Page last updated at 18:29 GMT, Monday, 26 January 2009

Bug scandal boss fights for cash

Unwashed cups in ward utility room
The Healthcare Commission found countless examples of dirt

The former boss of an NHS trust where where 90 people died in a superbug scandal is asking the High Court to uphold her 250,000 payoff.

Rose Gibb left her job days before the publication of a damning report into hygiene standards at Maidstone and Tunbridge Wells NHS Trust in Kent.

The trust negotiated the 250,000 deal but withheld 175,000 after being told not to pay it by the government.

The hearing in London is expected to last three days.

Counsel for the trust, Jane McNeill, said the case was significant for the public generally, as well as for the trust.

The court was told Ms Gibb was put on "gardening leave" from her 150,000-a-year chief executive post at the beginning of October 2007.

Six-month notice

Days later the Healthcare Commission's report was published, which concluded that clostridium difficile (C-diff) infection was definitely or probably the main cause of death for 90 patients.

A financial agreement was signed between Ms Gibb and the trust on 5 October, and the Department of Health's instruction to withhold payment followed six days later.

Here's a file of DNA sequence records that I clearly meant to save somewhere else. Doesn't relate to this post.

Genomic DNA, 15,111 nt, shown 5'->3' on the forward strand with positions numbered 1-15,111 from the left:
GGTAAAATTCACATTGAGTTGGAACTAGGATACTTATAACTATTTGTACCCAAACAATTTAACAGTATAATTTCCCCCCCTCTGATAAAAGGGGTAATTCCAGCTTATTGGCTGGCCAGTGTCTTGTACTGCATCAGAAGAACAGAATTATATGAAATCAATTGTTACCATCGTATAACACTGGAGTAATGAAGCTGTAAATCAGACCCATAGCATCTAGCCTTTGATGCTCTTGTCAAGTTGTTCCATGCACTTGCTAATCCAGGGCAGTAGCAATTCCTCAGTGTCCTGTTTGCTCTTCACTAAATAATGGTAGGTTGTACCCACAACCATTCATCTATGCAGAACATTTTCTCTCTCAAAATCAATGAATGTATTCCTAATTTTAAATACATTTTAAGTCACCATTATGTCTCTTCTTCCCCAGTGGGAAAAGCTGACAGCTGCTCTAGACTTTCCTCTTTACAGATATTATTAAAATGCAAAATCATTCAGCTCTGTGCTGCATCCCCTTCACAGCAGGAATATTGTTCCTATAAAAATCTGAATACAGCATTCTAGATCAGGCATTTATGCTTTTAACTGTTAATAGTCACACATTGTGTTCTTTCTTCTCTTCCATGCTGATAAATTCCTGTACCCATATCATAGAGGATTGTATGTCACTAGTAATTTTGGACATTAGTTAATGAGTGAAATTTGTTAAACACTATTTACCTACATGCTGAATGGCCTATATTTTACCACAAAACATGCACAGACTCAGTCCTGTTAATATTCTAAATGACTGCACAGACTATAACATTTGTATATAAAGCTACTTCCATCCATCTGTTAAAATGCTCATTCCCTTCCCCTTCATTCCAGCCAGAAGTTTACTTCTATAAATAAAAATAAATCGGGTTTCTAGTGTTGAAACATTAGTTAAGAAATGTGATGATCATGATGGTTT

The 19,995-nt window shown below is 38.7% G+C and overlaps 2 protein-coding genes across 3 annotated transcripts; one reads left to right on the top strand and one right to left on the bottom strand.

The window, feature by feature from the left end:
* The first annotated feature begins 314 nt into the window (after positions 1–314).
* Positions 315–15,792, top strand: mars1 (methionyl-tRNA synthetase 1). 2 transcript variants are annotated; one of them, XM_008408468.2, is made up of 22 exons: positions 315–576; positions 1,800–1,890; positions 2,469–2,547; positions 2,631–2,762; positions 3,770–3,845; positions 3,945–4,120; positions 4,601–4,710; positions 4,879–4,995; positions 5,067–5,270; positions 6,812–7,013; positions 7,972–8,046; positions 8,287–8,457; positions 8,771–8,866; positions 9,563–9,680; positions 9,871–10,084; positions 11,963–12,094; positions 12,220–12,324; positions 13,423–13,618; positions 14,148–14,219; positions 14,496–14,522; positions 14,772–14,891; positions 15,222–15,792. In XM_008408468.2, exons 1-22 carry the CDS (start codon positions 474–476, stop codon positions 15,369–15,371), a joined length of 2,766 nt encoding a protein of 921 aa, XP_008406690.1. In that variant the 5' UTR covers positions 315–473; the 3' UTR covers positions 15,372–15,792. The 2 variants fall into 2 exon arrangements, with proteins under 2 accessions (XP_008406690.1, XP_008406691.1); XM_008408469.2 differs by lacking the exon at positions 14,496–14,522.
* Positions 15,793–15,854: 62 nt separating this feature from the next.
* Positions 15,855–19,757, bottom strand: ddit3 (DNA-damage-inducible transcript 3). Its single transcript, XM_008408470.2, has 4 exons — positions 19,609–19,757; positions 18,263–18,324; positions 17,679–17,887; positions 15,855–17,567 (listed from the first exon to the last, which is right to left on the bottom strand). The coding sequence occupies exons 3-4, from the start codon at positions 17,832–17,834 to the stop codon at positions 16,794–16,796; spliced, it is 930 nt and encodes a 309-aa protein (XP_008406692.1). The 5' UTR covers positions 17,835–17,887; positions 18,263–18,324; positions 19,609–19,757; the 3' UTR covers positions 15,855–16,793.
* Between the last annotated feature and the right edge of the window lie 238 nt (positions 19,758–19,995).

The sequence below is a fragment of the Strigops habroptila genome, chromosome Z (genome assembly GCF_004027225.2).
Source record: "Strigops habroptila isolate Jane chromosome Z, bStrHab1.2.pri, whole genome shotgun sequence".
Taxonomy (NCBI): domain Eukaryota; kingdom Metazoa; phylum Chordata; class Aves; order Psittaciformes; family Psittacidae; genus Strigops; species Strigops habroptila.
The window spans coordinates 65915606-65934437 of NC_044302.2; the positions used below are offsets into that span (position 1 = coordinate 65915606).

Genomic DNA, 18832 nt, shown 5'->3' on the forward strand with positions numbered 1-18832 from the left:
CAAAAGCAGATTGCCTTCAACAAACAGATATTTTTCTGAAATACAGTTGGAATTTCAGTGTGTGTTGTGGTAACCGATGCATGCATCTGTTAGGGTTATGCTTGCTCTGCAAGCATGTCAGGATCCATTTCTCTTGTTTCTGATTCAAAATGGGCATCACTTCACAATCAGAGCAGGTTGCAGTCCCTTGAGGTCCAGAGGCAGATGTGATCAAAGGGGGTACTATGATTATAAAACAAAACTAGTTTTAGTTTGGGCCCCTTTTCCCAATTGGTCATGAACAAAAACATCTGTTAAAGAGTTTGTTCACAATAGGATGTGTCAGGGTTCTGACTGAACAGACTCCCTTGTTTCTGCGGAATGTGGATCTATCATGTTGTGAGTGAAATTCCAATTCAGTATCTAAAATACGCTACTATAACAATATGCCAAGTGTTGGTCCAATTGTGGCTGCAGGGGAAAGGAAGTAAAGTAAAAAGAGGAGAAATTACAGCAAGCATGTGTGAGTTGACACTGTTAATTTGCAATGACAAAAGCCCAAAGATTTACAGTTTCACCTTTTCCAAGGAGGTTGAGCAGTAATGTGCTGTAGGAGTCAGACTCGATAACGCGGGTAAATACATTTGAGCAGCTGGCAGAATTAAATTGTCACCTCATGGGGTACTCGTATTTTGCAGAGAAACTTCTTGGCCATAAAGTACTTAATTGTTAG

She was later paid 75,000, representing the sum she would have earned her six-month notice period.

The trust is contesting Ms Gibb's claim for the full 250,000, saying the agreement to pay her compensation was irrational and generous in the circumstances.

Her counsel, Oliver Segal, said the trust was happy with Ms Gibb, who started work in 2003, until the C-diff outbreaks which began in April 2006 and lasted for six months.

Terminate employment

Ms Gibb disagreed with many of the findings in the Healthcare Commission report which she saw in draft form before its publication.

Mr Segal said that pressure was put on the trust to consider either terminating her employment or moving her to another post.

The trust then commissioned its own independent report to deal with issues raised by the Commission relating to Ms Gibb.

That report, which was favourable to Ms Gibb, was presented in July 2007 to the non-executive directors of the remuneration committee, who said that her removal would do nothing but harm.

But, said Mr Segal, it was then decided by the trust that the best course would be to encourage or, if necessary, force Ms Gibb to step down before the publication of the Healthcare Commission report.

Ms Gibb, of Sole Street, Cobham, Kent is expected to give evidence on Tuesday.


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